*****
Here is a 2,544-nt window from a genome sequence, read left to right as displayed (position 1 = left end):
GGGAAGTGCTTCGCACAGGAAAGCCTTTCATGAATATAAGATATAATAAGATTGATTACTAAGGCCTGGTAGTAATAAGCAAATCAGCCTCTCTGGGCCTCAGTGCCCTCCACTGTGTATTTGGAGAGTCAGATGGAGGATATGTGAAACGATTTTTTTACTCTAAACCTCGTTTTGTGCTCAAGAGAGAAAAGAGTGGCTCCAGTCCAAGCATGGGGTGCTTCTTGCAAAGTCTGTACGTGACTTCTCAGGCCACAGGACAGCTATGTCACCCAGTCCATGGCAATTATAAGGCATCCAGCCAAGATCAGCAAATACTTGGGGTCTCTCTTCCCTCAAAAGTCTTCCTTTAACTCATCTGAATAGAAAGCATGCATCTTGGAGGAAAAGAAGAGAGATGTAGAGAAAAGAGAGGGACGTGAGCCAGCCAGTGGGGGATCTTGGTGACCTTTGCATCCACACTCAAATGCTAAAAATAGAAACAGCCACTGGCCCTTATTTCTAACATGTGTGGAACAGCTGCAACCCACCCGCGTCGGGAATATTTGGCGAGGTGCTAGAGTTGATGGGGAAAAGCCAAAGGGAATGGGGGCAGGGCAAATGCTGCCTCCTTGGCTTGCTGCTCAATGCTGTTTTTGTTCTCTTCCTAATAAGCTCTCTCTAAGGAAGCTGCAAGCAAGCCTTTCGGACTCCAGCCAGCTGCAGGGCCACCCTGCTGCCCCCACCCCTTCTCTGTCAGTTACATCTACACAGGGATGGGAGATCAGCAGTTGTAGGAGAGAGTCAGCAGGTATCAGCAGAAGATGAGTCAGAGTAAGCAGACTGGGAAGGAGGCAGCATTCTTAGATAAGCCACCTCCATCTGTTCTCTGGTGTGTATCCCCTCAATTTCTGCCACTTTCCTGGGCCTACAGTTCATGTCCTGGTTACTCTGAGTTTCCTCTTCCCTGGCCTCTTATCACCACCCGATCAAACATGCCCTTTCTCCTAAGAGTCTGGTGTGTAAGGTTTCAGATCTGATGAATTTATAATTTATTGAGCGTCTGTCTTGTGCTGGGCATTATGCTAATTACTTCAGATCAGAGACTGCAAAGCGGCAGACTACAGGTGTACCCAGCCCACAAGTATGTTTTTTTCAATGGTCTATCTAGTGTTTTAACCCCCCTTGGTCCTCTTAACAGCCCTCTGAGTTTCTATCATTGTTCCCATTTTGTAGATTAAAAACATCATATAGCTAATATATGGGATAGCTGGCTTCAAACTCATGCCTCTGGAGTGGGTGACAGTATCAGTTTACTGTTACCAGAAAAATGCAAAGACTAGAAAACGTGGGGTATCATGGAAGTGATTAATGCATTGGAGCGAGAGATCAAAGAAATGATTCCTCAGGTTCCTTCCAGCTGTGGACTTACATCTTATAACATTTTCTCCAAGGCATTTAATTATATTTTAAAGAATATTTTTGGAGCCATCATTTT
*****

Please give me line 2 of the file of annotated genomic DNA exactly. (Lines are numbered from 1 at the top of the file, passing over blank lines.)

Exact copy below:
GGGAAGTGCTTCGCACAGGAAAGCCTTTCATGAATATAAGATATAATAAGATTGATTACTAAGGCCTGGTAGTAATAAGCAAATCAGCCTCTCTGGGCCTCAGTGCCCTCCACTGTGTATTTGGAGAGTCAGATGGAGGATATGTGAAACGATTTTTTTACTCTAAACCTCGTTTTGTGCTCAAGAGAGAAAAGAGTGGCTCCAGTCCAAGCATGGGGTGCTTCTTGCAAAGTCTGTACGTGACTTCTCAGGCCACAGGACAGCTATGTCACCCAGTCCATGGCAATTATAAGGCATCCAGCCAAGATCAGCAAATACTTGGGGTCTCTCTTCCCTCAAAAGTCTTCCTTTAACTCATCTGAATAGAAAGCATGCATCTTGGAGGAAAAGAAGAGAGATGTAGAGAAAAGAGAGGGACGTGAGCCAGCCAGTGGGGGATCTTGGTGACCTTTGCATCCACACTCAAATGCTAAAAATAGAAACAGCCACTGGCCCTTATTTCTAACATGTGTGGAACAGCTGCAACCCACCCGCGTCGGGAATATTTGGCGAGGTGCTAGAGTTGATGGGGAAAAGCCAAAGGGAATGGGGGCAGGGCAAATGCTGCCTCCTTGGCTTGCTGCTCAATGCTGTTTTTGTTCTCTTCCTAATAAGCTCTCTCTAAGGAAGCTGCAAGCAAGCCTTTCGGACTCCAGCCAGCTGCAGGGCCACCCTGCTGCCCCCACCCCTTCTCTGTCAGTTACATCTACACAGGGATGGGAGATCAGCAGTTGTAGGAGAGAGTCAGCAGGTATCAGCAGAAGATGAGTCAGAGTAAGCAGACTGGGAAGGAGGCAGCATTCTTAGATAAGCCACCTCCATCTGTTCTCTGGTGTGTATCCCCTCAATTTCTGCCACTTTCCTGGGCCTACAGTTCATGTCCTGGTTACTCTGAGTTTCCTCTTCCCTGGCCTCTTATCACCACCCGATCAAACATGCCCTTTCTCCTAAGAGTCTGGTGTGTAAGGTTTCAGATCTGATGAATTTATAATTTATTGAGCGTCTGTCTTGTGCTGGGCATTATGCTAATTACTTCAGATCAGAGACTGCAAAGCGGCAGACTACAGGTGTACCCAGCCCACAAGTATGTTTTTTTCAATGGTCTATCTAGTGTTTTAACCCCCCTTGGTCCTCTTAACAGCCCTCTGAGTTTCTATCATTGTTCCCATTTTGTAGATTAAAAACATCATATAGCTAATATATGGGATAGCTGGCTTCAAACTCATGCCTCTGGAGTGGGTGACAGTATCAGTTTACTGTTACCAGAAAAATGCAAAGACTAGAAAACGTGGGGTATCATGGAAGTGATTAATGCATTGGAGCGAGAGATCAAAGAAATGATTCCTCAGGTTCCTTCCAGCTGTGGACTTACATCTTATAACATTTTCTCCAAGGCATTTAATTATATTTTAAAGAATATTTTTGGAGCCATCATTTT